ABSTRACT: Venous thromboembolism (VTE) remains a major challenge in the care of critically ill patients. Subjects in the intensive care unit (ICU) are at high risk for both deep-vein thrombosis (DVT) and pulmonary embolism (PE). Pulmonary embolism (PE) is the major complication of VTE. Pulmonary embolism is a cardiovascular emergency. By occluding the pulmonary arterial bed it may lead to acute life-threatening but potentially reversible right ventricular failure. The diagnosis of PE is usually suspected by the presence of common symptoms (include difficulty breathing, chest pain on inspiration, and palpitations) and clinical signs include low blood oxygen saturation (hypoxia), rapid breathing (tachypnea), and rapid heart rate (tachycardia). However in ICU, the most of patients required sedation and mechanical ventilation. The clinical manifestations usually observed in this condition (PE) cannot be exhibited by theses patients and clinical presentation is usually atypical. While the gold standard for diagnosis is the finding of a clot on pulmonary angiography, CT pulmonary angiography is the most commonly used imaging modality today. Pulmonary embolism causing hemodynamic instability is termed massive; once it is suspected, a diagnostic plan and supportive measures are essential. Oxygen supplementation, intubation, and mechanical ventilation are instituted as necessary for respiratory failure. If saline is infused for hypotension, it should be done with caution. Vasopressor therapy (e.g., dopamine, norepinephrine) should be considered if the blood pressure is not rapidly restored; there is little information about the use of inotropic agents in general. Anticoagulant treatment plays a pivotal role in the management of patients with PE. Heparin, low molecular weight heparins (such as enoxaparin and dalteparin), or fondaparinux is administered initially. Severe cases may require thrombolysis with drugs such as tissue plasminogen activator (tPA) or may require surgical intervention via pulmonary thrombectomy. Prevention is highly warranted.
Trends in Anaesthesia and Critical Care 02/2012; 2(1):25–29. DOI:10.1016/j.tacc.2011.11.005
[Show abstract] [Hide abstract]
ABSTRACT: : To estimate the rate of pulmonary embolism among mechanically ventilated patients and its association with deep venous thrombosis.
: Prospective cohort study.
: Medical intensive care unit of a university-affiliated teaching hospital.
: Inclusion criteria: mechanically ventilated patients requiring a thoracic contrast-enhanced computed tomography scan for any medical reason. Exclusion criteria: a diagnosis of pulmonary embolism before intensive care unit admission, an allergy to contrast agents, and age younger than 18 yrs.
: All the mechanically ventilated patients requiring a thoracic computed tomography underwent the standard imaging protocol for pulmonary embolism detection. Therapeutic anticoagulation was given immediately after pulmonary embolism diagnosis. All the included patients underwent a compression ultrasound of the four limbs within 48 hrs after the computed tomography scan to detect deep venous thrombosis.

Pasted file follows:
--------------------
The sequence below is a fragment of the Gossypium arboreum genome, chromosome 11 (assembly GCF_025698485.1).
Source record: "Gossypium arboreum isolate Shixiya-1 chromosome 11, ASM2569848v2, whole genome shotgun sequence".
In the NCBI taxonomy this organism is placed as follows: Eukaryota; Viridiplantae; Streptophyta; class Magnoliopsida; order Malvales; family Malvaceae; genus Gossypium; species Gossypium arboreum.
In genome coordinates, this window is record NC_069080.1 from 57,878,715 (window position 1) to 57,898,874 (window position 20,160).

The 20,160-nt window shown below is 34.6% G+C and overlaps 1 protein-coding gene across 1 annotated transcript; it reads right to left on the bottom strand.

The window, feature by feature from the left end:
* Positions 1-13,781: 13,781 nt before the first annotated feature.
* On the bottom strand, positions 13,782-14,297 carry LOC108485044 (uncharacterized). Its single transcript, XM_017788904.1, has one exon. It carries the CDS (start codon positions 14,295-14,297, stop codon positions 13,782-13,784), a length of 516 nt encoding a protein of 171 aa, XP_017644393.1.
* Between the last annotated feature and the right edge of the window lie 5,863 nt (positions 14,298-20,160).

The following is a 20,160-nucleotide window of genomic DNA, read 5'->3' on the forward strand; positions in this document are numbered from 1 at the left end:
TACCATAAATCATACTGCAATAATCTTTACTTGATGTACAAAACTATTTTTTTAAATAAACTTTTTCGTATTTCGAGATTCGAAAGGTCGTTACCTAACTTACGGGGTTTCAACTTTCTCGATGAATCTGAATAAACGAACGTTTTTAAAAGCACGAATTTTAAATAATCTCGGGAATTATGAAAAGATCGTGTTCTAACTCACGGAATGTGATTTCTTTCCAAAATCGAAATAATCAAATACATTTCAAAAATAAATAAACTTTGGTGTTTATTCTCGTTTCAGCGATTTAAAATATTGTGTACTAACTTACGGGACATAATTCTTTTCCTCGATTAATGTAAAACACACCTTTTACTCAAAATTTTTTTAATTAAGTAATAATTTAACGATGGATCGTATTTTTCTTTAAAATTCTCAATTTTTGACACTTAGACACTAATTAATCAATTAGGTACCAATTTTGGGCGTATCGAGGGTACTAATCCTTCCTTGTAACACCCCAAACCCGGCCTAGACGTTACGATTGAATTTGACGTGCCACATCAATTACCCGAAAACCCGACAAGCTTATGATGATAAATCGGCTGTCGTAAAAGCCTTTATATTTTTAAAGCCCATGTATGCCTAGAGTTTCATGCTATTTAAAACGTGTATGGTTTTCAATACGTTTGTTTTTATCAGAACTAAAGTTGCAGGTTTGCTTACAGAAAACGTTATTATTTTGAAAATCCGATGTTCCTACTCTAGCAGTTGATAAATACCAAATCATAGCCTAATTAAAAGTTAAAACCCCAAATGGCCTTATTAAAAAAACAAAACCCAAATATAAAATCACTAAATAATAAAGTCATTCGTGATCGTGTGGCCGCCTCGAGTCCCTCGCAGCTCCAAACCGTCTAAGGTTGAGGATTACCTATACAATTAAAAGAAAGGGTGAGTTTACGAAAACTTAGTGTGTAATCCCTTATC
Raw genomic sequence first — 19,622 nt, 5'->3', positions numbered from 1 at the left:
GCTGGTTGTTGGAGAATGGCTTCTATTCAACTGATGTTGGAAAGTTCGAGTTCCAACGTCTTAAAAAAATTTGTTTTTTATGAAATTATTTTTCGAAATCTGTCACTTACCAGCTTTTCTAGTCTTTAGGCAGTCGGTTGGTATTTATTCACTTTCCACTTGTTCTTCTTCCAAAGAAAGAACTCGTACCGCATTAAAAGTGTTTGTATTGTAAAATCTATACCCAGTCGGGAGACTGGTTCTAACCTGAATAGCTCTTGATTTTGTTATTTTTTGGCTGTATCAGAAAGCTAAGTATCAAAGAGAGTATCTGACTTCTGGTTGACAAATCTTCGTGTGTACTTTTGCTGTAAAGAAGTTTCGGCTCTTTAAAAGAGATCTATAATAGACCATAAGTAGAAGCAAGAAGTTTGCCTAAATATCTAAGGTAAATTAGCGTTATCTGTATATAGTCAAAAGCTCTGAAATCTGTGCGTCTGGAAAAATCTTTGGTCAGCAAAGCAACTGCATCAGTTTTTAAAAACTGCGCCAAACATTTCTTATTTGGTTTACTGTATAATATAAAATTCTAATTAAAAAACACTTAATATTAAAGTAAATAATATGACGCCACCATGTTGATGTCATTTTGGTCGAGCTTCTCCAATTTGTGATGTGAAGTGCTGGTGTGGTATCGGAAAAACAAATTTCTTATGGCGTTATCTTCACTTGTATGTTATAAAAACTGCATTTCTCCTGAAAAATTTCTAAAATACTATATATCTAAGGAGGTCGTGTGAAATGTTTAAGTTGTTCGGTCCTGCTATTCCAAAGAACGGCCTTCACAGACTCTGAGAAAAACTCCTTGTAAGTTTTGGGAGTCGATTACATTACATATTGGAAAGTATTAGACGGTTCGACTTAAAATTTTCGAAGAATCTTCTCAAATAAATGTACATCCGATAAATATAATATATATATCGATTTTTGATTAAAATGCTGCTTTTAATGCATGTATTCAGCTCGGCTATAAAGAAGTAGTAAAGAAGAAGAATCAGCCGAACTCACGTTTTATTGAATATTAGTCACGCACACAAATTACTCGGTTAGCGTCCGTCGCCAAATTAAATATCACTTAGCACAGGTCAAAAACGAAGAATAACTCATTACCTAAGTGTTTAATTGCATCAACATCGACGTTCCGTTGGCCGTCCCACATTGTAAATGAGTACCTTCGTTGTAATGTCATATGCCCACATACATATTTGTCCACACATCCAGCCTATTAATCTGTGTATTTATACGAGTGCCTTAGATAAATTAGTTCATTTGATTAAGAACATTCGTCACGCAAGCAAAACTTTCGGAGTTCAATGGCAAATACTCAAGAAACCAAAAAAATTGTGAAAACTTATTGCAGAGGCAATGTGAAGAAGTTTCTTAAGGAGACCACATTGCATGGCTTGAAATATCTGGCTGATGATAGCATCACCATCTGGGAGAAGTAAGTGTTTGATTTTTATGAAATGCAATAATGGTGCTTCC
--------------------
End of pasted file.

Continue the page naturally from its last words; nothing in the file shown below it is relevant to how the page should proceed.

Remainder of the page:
: Of 176 included patients, 33 (18.7%) had pulmonary embolism diagnosed by computed tomography, including 20 (61%) with no clinical suspicion of pulmonary embolism. By multiple logistic regression, independent risk factors for pulmonary embolism were male gender, high body mass index, history of cancer, past medical history of deep venous thrombosis, coma, and high platelet count. Previous prophylactic anticoagulant use was not a risk factor for pulmonary embolism. Of the 176 patients, 35 (19.9%) had deep venous thrombosis by compression ultrasonography, including 20 (57.1%) in the lower limbs and 24 (68.6%) related to central venous catheters. Of the 33 pulmonary embolisms, 11 (33.3%) were associated with deep venous thrombosis. The pulmonary embolism risk was increased by lower-limb deep venous thrombosis (odds ratio 4.0; 95% confidence interval 1.6-10) but not upper-limb deep venous thrombosis (odds ratio 0.6; 95% confidence interval 0.1-2.9). Crude comparison of patients with and without pulmonary embolism shows no difference in length of stay or mortality.
: In mechanically ventilated patients who needed a computed tomography, pulmonary embolism was more common than expected. Patients diagnosed with pulmonary embolism were all treated with therapeutic anticoagulation, and their intensive care unit or hospital mortality was not impacted by the pulmonary embolism occurrence. These results invite further research into early screening and therapeutic anticoagulation of pulmonary embolism in critically ill patients.
Critical care medicine 12/2012; 40(12):3202-8. DOI:10.1097/CCM.0b013e318265e461 · 6.31 Impact Factor
Data provided are for informational purposes only. Although carefully collected, accuracy cannot be guaranteed. The impact factor represents a rough estimation of the journal's impact factor and does not reflect the actual current impact factor. Publisher conditions are provided by RoMEO. Differing provisions from the publisher's actual policy or licence agreement may be applicable.